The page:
Refinery Cooling Tower Filtration ROI Less Than 16 Months
PEMEX, Mexico's national petroleum company, contacted VAF Filtration Systems due to excessive sand particulate problems it was having with 11 wells located throughout the community near its refinery in Guanajuato. These wells supply the cooling makeup water for all the cooling towers in the refinery. The cooling tower basins and related equipment in the refinery were being overloaded with debris and sand that was entering the makeup water from these wells.
PEMEX's first attempt at eliminating, or at least reducing, the problem of particulate entering the tower basins was to install centrifugal separators at each of the wells. After a period of five years, PEMEX discovered that something else needed to be done because the centrifugal sand separators were not capable of removing most of the sand particles in one pass as is required in a makeup water line.
The sand that passed by the separators and entered the cooling tower basins resulted in at least four manual basin cleanings per year. Each basin cleaning required “shutting down” the towers, which interrupted the refinery's operation. Hence, the refinery's maintenance costs remained unacceptably high to manually clean the basins, the chillers and the spray nozzles while interrupting the refinery's operations. The centrifugal separators were not meeting PEMEX's expectations or its specifications for water quality, so something had to be done.
PEMEX then contacted VAF Filtration Systems' distributor in Mexico seeking a solution. It was recommended that PEMEX install a “barrier” to all particulate coming from the wells by installing VAF's V-Series automatic self-cleaning screen filter technology at each well. Working with its distributor, VAF engineers determined that the least costly installation would allow the centrifugal separators to remain installed (since they were already paid for) with the screen filter inlet connected to the outlet of the centrifugal separator, which required minimal pipe changes.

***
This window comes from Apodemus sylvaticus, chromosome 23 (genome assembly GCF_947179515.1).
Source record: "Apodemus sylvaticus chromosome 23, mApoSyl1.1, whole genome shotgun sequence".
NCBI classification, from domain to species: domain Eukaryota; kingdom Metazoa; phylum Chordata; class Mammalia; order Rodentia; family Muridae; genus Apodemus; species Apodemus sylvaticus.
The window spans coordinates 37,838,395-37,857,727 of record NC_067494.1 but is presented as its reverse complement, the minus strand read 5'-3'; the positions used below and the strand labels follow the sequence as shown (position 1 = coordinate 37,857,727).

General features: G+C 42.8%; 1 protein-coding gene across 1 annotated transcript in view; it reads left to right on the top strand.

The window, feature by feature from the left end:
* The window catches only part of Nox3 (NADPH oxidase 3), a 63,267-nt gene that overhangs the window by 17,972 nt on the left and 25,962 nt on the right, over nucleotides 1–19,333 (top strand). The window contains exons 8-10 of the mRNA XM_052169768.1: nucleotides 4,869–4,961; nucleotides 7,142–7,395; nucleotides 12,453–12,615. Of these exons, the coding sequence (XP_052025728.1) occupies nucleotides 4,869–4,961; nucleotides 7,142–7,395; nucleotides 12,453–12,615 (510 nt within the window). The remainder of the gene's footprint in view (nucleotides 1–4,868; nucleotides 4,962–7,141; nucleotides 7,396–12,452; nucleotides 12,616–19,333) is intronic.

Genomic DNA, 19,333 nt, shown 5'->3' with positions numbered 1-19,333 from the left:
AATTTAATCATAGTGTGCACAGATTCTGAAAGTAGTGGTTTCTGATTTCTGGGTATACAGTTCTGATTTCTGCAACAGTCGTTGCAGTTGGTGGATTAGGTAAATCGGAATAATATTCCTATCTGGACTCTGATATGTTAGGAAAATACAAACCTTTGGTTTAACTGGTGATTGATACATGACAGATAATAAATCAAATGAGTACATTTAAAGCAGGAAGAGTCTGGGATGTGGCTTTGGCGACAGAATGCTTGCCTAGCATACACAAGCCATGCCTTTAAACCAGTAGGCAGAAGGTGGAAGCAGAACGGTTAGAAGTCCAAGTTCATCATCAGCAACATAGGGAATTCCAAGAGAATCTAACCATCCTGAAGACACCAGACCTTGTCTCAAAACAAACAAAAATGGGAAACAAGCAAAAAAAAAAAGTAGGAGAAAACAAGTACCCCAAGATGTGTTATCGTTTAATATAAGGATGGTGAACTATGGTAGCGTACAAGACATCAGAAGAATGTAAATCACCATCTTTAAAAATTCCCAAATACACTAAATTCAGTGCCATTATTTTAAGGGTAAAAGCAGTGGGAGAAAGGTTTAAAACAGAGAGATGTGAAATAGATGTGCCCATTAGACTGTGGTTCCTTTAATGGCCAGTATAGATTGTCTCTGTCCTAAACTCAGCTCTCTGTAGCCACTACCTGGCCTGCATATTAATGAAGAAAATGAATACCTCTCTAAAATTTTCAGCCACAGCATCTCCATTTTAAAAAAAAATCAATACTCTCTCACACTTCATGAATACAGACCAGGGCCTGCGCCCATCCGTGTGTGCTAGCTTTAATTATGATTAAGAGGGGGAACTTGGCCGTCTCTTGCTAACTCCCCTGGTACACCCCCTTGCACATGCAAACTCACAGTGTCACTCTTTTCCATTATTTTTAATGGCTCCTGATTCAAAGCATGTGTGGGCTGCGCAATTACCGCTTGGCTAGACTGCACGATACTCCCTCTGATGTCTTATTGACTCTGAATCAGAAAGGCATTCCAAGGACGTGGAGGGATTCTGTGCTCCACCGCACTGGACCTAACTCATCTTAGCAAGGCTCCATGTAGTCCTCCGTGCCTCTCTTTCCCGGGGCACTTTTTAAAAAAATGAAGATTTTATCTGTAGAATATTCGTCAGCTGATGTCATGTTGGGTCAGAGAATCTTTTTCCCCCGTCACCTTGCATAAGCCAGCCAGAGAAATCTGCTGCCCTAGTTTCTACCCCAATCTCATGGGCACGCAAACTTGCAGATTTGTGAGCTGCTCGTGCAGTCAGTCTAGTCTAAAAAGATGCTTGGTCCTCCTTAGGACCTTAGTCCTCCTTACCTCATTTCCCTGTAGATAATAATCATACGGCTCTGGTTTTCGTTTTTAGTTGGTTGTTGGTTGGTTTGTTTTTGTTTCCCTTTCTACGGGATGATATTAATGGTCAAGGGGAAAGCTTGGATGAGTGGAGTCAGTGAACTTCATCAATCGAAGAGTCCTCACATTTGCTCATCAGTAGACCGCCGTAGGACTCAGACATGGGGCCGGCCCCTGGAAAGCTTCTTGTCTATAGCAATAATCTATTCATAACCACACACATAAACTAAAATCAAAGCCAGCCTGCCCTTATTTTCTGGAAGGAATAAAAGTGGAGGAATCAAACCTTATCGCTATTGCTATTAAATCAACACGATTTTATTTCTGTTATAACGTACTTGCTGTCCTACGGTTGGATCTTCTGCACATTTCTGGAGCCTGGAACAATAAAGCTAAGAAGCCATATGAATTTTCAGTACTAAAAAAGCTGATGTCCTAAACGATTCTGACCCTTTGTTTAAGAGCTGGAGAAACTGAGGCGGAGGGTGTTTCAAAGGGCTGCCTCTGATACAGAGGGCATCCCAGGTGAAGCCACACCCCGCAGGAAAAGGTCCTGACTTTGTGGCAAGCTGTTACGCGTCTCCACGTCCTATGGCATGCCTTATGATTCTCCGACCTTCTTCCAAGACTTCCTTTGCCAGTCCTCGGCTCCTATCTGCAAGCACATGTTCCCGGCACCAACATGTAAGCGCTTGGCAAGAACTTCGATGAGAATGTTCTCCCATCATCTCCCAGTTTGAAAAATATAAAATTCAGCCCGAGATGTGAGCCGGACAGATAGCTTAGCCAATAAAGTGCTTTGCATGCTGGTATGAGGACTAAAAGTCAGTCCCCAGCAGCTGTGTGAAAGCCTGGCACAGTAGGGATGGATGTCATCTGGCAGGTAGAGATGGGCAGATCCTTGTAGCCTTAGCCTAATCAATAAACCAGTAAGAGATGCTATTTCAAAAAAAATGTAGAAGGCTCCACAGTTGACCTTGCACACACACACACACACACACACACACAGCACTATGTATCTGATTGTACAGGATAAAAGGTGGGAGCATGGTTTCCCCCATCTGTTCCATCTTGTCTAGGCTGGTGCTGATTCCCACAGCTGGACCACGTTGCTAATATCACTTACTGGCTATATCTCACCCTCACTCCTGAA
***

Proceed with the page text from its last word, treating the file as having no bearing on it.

Based on years of experience, VAF's engineers proposed to provide a barrier to all particulate 50 micron and larger in size. VAF has found that most well water particulate (depending on the well) is larger than 50 micron in size, so a 50-micron screen barrier would remove more than 95% of the particulate coming from the well. The flow rate at each well is 800 gpm (182 m3/hour), so VAF's engineers recommended a V-1000 filter with a 50-micron screen at each well (Fig. 1).
PEMEX agreed to VAF's recommendations and installed the filters. PEMEX engineers immediately saw results. A water sample was drawn from the water that had passed through the centrifugal separator and would then pass to the screen filter. The water that had passed through the separator was shown to have a high particulate load of more than 250 ppm and appeared very “dirty” from the brown color (Fig. 2). Then a water sample was drawn from the water that had passed through the V-Series automatic self-cleaning screen filter. The water that had passed through the screen filter was shown to have a particulate load of approximately 20 ppm. The result is that the screen filter reduced the particulate load of the water coming from the centrifugal separator by an additional 92%.
The outcome for PEMEX operations was that the cooling towers only required one cleaning every three years, so the return on investment occurred within 16 months, or well before the first cleaning.